Exploring the unknown: Science Week on the upper Neretva river

Around 50 international scientists and river conservationists spent a week carrying out research on the upper reaches of the Neretva river. The data will be used to help stop hydropower projects on the Bosnian river.

Scientists in the river

Hydrobiologists examine the water values of the Neretva, zoologists search for fish and small animals.

© Vera Knook
Waterfall in the Balkans

In the upper section of the river, the Neretva is still allowed to flow freely, including wild waterfalls.

© Vladimir Tadic
Freshwater fish in the Neretva

A highlight was the discovery of softmouth trouts in a basin of the Neretva. The rare fish species is particularly threatened by dams.

© Joshua D. Lim

From 27 June to 3 July, a group of hydrobiologists, zoologists and cave researchers studied the upper Neretva river. They also examined the region’s caves which are closely connected to the river via the karst system. The research week was a continuation of similar expeditions undertaken in previous years on the Vjosa and its tributaries. There, the data ultimately helped to provide scientific proof of the Vjosa’s ecological value, to ward off hydropower projects, and to achieve the river’s designation as a national park.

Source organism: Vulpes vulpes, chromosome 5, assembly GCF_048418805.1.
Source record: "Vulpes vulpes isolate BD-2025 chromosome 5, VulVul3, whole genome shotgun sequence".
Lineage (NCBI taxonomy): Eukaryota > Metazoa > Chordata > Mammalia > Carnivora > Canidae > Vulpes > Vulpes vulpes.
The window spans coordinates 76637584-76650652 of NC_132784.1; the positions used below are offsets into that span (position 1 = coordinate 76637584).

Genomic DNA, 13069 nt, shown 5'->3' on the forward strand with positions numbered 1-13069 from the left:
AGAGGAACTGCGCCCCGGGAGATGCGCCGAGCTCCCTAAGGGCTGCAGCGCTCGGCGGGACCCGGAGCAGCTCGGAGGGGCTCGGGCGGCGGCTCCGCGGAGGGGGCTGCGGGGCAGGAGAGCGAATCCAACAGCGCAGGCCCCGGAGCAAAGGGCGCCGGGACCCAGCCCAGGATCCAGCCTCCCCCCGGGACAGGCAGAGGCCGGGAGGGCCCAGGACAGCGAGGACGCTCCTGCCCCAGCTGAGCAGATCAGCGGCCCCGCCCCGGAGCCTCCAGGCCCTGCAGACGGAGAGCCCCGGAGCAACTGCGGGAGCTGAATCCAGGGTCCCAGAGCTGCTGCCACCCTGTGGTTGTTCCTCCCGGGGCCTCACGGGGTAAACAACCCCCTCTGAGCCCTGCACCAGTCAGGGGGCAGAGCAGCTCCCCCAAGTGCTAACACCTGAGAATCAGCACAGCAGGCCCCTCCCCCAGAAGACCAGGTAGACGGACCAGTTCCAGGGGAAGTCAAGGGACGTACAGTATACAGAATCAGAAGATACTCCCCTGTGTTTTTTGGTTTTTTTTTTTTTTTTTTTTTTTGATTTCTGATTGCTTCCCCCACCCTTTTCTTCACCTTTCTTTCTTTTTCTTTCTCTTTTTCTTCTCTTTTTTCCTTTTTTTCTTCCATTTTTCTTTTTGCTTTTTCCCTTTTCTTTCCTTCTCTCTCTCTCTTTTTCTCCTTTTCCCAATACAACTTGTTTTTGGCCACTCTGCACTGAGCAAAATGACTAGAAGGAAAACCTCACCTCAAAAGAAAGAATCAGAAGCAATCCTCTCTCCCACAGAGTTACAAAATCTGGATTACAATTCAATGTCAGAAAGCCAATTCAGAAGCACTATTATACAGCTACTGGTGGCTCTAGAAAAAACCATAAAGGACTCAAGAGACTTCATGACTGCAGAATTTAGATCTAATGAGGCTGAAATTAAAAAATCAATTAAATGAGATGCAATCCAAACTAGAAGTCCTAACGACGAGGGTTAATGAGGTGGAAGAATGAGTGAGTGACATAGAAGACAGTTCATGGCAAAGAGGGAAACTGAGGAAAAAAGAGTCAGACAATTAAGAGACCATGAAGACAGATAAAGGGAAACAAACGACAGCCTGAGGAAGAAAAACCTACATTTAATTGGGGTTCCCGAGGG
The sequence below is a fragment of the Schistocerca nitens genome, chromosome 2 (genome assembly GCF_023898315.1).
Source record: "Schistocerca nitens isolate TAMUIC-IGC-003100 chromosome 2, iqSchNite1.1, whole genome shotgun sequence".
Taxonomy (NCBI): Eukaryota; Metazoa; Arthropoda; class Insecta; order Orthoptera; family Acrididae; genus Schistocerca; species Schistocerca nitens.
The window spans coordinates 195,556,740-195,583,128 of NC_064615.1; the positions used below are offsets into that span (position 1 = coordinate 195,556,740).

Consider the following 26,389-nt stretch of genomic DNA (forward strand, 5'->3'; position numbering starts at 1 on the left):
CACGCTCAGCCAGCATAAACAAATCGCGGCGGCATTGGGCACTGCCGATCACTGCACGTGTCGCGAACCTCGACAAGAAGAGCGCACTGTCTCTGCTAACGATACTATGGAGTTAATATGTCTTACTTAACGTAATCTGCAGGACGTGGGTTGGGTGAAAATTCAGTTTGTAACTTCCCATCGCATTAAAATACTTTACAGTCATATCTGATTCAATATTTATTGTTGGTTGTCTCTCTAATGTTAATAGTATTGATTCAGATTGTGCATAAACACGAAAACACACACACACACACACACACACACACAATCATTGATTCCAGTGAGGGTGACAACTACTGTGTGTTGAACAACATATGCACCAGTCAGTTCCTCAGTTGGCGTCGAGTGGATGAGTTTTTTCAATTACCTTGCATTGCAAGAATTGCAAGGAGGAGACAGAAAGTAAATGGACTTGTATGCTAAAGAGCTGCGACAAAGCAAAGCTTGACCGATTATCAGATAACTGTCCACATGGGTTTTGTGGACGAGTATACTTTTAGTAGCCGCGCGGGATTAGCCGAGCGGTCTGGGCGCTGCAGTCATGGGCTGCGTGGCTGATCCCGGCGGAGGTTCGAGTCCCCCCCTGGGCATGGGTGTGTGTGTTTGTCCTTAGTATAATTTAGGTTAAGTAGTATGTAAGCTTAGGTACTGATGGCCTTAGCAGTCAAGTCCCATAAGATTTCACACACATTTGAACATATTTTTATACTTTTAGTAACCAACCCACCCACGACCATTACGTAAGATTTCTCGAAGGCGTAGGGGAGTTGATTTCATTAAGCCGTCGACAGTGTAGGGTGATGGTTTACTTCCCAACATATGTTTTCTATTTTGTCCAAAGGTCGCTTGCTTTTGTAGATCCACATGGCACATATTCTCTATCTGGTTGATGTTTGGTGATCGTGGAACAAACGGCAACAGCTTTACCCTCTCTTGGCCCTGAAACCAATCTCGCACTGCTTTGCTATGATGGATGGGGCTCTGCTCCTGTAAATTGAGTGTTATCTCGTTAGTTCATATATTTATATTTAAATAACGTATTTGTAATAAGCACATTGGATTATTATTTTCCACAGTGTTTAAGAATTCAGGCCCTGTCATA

During this year's research week, the scientists and river conservationists had a similar objective. While the middle reaches of the Neretva have already been destroyed by dams and weirs, its upper reaches remain a biodiversity hotspot. In total there are about 70 hydropower projects planned at the Neretva. To demonstrate the value of this picturesque river, interdisciplinary expertise was needed: ichthyologists produced evidence confirming the presence of the rare softmouth trout, entomologists discovered a variety of moths using a light trap they had set up, and hydrobiologists studied the quality of the water. Even though it will be months before all the results have been analysed, it became evident during the week itself just how ecologically valuable the Neretva’s upper reaches are.

“The landscape and biodiversity of the upper Neretva are overwhelming, and absolutely worthy of protection," said Dr Amelie Huber from EuroNatur. The project manager for fresh water protection attended Science Week on the Neretva. "We are determined to stop the planned power plant projects. The data collected will be crucial for this fight," said Huber.

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